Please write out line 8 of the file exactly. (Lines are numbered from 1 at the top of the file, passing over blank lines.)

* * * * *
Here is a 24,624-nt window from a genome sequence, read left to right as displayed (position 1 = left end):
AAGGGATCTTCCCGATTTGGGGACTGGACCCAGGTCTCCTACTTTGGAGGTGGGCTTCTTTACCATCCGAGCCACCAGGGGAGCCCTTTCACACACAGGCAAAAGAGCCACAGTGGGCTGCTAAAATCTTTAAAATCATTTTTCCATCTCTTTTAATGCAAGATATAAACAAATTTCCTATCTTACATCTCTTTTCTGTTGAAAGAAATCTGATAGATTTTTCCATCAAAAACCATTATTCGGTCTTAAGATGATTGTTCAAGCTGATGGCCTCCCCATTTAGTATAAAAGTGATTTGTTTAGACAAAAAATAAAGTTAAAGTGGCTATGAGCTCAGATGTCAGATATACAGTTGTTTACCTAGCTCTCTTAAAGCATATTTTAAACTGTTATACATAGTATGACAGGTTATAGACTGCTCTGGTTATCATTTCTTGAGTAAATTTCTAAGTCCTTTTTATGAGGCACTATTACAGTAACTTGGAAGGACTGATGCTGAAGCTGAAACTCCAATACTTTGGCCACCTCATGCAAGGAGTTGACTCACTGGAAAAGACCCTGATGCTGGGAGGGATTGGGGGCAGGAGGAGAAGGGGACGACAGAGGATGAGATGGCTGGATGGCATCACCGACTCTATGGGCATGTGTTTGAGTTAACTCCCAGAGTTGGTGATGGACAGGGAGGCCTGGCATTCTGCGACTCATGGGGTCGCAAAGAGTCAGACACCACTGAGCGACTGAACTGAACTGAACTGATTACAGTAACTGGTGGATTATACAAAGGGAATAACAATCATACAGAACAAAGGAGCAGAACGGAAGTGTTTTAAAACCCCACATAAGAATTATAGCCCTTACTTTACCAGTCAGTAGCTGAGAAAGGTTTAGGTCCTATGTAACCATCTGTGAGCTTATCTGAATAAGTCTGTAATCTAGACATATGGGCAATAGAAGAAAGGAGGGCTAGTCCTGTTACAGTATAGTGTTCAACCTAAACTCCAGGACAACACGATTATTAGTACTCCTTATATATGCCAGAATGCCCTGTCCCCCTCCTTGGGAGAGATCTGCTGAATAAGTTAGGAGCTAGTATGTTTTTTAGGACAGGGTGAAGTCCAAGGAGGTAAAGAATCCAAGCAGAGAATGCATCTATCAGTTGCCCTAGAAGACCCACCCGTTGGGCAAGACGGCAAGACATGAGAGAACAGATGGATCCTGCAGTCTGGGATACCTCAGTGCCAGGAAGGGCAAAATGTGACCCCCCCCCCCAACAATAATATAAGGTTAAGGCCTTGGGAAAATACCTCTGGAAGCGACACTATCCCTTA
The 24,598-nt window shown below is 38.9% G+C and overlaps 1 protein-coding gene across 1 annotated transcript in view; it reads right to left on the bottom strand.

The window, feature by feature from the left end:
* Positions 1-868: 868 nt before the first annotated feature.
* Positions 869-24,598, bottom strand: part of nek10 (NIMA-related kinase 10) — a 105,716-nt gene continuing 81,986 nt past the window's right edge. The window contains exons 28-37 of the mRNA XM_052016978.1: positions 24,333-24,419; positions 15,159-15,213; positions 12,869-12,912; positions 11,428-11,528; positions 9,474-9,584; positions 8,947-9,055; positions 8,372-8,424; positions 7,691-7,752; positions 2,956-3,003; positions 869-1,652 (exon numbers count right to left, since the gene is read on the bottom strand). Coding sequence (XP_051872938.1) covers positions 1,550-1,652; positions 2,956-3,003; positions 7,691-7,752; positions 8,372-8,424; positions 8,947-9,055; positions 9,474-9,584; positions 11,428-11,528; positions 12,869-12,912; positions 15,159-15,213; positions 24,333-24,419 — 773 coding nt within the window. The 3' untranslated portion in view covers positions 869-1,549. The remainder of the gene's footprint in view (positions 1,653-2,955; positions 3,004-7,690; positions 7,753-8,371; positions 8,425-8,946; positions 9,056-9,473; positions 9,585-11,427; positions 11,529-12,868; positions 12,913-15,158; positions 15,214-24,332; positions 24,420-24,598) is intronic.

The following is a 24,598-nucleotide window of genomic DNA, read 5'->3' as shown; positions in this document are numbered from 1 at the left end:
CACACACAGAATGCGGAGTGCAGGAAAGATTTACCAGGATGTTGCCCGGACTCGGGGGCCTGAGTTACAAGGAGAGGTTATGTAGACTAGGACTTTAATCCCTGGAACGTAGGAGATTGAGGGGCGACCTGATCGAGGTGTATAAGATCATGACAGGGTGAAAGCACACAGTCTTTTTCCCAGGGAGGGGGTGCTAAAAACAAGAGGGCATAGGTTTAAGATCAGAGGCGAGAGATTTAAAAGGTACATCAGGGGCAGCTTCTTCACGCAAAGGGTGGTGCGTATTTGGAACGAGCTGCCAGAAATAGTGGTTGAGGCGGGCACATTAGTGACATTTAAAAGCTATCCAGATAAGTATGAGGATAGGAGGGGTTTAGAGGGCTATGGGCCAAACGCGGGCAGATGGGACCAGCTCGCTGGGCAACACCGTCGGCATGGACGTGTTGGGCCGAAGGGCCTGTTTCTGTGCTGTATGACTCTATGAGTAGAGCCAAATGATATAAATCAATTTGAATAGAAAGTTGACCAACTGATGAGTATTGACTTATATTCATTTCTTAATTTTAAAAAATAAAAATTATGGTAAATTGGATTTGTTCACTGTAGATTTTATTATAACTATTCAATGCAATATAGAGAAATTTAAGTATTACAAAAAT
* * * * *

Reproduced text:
CACACACAGAATGCGGAGTGCAGGAAAGATTTACCAGGATGTTGCCCGGACTCGGGGGCCTGAGTTACAAGGAGAGGTTATGTAGACTAGGACTTTAATCCCTGGAACGTAGGAGATTGAGGGGCGACCTGATCGAGGTGTATAAGATCATGACAGGGTGAAAGCACACAGTCTTTTTCCCAGGGAGGGGGTGCTAAAAACAAGAGGGCATAGGTTTAAGATCAGAGGCGAGAGATTTAAAAGGTACATCAGGGGCAGCTTCTTCACGCAAAGGGTGGTGCGTATTTGGAACGAGCTGCCAGAAATAGTGGTTGAGGCGGGCACATTAGTGACATTTAAAAGCTATCCAGATAAGTATGAGGATAGGAGGGGTTTAGAGGGCTATGGGCCAAACGCGGGCAGATGGGACCAGCTCGCTGGGCAACACCGTCGGCATGGACGTGTTGGGCCGAAGGGCCTGTTTCTGTGCTGTATGACTCTATGAGTAGAGCCAAATGATATAAATCAATTTGAATAGAAAGTTGACCAACTGATGAGTATTGACTTATATTCATTTCTTAATTTTAAAAAATAAAAATTATGGTAAATTGGATTTGTTCACTGTAGATTTTATTATAACTATTCAATGCAATATAGAGAAATTTAAGTATTACAAAAAT